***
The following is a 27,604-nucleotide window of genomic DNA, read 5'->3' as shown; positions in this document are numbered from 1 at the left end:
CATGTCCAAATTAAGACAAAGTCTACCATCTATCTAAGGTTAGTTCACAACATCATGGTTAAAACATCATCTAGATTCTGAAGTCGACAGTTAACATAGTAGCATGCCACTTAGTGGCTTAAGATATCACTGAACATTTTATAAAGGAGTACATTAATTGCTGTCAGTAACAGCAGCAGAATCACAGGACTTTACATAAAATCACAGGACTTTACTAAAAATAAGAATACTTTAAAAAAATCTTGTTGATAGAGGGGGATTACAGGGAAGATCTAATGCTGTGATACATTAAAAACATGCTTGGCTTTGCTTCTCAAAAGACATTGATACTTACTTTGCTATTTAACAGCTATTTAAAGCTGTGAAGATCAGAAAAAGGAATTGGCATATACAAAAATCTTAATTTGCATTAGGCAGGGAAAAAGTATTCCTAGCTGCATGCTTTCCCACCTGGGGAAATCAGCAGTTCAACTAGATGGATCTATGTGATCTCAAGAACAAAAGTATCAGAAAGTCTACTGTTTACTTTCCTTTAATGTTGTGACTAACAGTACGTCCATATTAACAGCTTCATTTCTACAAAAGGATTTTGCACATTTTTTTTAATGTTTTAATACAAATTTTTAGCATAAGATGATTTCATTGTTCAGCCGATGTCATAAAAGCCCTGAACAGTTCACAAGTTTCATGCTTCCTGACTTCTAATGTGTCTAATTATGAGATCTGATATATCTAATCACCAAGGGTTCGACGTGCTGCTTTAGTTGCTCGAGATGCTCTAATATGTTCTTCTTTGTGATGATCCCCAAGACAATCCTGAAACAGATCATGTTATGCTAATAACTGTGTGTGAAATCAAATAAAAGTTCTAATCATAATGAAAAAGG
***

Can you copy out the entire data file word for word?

The following is a 27,604-nucleotide window of genomic DNA, read 5'->3' as shown; positions in this document are numbered from 1 at the left end:
CATGTCCAAATTAAGACAAAGTCTACCATCTATCTAAGGTTAGTTCACAACATCATGGTTAAAACATCATCTAGATTCTGAAGTCGACAGTTAACATAGTAGCATGCCACTTAGTGGCTTAAGATATCACTGAACATTTTATAAAGGAGTACATTAATTGCTGTCAGTAACAGCAGCAGAATCACAGGACTTTACATAAAATCACAGGACTTTACTAAAAATAAGAATACTTTAAAAAAATCTTGTTGATAGAGGGGGATTACAGGGAAGATCTAATGCTGTGATACATTAAAAACATGCTTGGCTTTGCTTCTCAAAAGACATTGATACTTACTTTGCTATTTAACAGCTATTTAAAGCTGTGAAGATCAGAAAAAGGAATTGGCATATACAAAAATCTTAATTTGCATTAGGCAGGGAAAAAGTATTCCTAGCTGCATGCTTTCCCACCTGGGGAAATCAGCAGTTCAACTAGATGGATCTATGTGATCTCAAGAACAAAAGTATCAGAAAGTCTACTGTTTACTTTCCTTTAATGTTGTGACTAACAGTACGTCCATATTAACAGCTTCATTTCTACAAAAGGATTTTGCACATTTTTTTTAATGTTTTAATACAAATTTTTAGCATAAGATGATTTCATTGTTCAGCCGATGTCATAAAAGCCCTGAACAGTTCACAAGTTTCATGCTTCCTGACTTCTAATGTGTCTAATTATGAGATCTGATATATCTAATCACCAAGGGTTCGACGTGCTGCTTTAGTTGCTCGAGATGCTCTAATATGTTCTTCTTTGTGATGATCCCCAAGACAATCCTGAAACAGATCATGTTATGCTAATAACTGTGTGTGAAATCAAATAAAAGTTCTAATCATAATGAAAAAGG